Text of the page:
I sometimes get raised eyebrows when I suggest to clients that they need to get a style guide together to protect their brand.
“Is that really necessary?” I’ve been asked. “I mean, hey, we’re not Nike or McDonald’s.”
And it’s true - these nonprofits aren’t selling sneakers or Big Macs. What they have to communicate is even more important. When the public sees their logos, images or messaging, they need to know that a nonprofit is making an impact, and that investing in them (whether through donations, volunteer time or leadership) is a wise investment.
One way to make sure a nonprofit brand gets the respect it deserves is by establishing a guide that ensures the nonprofit’s logo, colors, icons, slogans, and more are presented in a consistent and professional manner. Not having a style guide can result in a hodgepodge of styles or approaches that can be seen as chaotic or, much worse, indicate a lack of cohesion within the organization itself.
Nobody wants that.
In addition to the podcast, I have some additional style guide resources for you below, including a link to the amazingly comprehensive charity:water brand guide and a simple, one-page checklist of what you might want to include in your own organization’s guide.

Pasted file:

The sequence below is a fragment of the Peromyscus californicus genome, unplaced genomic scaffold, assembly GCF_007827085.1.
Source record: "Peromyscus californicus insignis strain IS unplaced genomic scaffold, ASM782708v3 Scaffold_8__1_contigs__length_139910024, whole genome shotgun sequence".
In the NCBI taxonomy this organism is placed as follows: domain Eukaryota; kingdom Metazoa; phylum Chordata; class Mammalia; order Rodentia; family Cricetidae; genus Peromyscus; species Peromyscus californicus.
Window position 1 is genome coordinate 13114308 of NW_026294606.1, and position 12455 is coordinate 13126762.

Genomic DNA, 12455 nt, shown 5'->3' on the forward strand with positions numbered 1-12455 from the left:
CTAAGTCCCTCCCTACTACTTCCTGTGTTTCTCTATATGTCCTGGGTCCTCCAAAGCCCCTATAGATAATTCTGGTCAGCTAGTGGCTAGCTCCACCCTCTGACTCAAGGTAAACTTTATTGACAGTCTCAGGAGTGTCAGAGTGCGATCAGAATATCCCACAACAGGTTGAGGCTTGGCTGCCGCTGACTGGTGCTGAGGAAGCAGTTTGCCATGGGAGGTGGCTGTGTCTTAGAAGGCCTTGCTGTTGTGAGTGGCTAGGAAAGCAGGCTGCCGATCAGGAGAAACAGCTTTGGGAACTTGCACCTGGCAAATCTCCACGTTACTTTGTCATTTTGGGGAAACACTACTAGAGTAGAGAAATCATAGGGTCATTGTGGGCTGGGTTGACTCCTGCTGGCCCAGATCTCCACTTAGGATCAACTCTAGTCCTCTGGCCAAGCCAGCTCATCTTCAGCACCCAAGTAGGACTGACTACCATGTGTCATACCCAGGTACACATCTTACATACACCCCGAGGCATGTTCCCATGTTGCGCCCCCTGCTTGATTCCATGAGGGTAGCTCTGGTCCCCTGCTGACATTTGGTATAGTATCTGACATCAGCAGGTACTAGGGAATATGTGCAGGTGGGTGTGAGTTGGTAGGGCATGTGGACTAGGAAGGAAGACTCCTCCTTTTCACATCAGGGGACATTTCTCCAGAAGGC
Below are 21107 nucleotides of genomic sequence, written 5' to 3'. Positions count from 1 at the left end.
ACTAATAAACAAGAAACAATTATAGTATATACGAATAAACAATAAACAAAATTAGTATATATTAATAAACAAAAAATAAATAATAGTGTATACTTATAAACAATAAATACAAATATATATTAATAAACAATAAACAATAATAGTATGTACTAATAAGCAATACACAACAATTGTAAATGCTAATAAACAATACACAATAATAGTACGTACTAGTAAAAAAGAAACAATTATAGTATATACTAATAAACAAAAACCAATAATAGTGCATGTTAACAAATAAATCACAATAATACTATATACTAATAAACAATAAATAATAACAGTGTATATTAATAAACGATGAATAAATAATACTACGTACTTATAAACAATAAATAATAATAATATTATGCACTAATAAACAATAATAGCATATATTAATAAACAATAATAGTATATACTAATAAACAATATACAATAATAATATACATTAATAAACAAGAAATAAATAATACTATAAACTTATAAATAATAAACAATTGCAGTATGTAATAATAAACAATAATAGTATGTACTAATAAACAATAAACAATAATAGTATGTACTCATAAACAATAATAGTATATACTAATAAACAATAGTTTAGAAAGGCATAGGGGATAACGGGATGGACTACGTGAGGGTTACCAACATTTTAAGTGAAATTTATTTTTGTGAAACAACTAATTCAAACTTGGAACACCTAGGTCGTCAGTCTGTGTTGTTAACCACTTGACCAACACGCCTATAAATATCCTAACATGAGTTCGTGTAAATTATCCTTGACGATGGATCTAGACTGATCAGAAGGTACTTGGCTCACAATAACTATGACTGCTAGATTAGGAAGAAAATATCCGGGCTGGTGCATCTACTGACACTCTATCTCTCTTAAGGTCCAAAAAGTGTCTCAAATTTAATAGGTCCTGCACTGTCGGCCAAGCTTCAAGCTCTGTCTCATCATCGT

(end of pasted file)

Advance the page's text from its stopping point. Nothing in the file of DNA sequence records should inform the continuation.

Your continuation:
Are you subscribed to my podcast? If not, I want to encourage you to subscribe today. I don’t want you to miss an episode. They are each designed to help you take immediate action on the most important nonprofit marketing strategies that will help you move your mission forward so you can accelerate the growth of your organization and create the impact you most want in this world.
And if you’re feeling extra motivated, I would be very grateful if you left me a review over on iTunes, too.
Reviews help other nonprofit leaders, marketers, communicators, and fundraisers find my podcast so we can all move our missions forward with love and respect for the work we all do in making the world a better place. Just click here to review, select “Ratings and Reviews” and “Write a Review” and let me know what the most helpful part of the podcast was for you.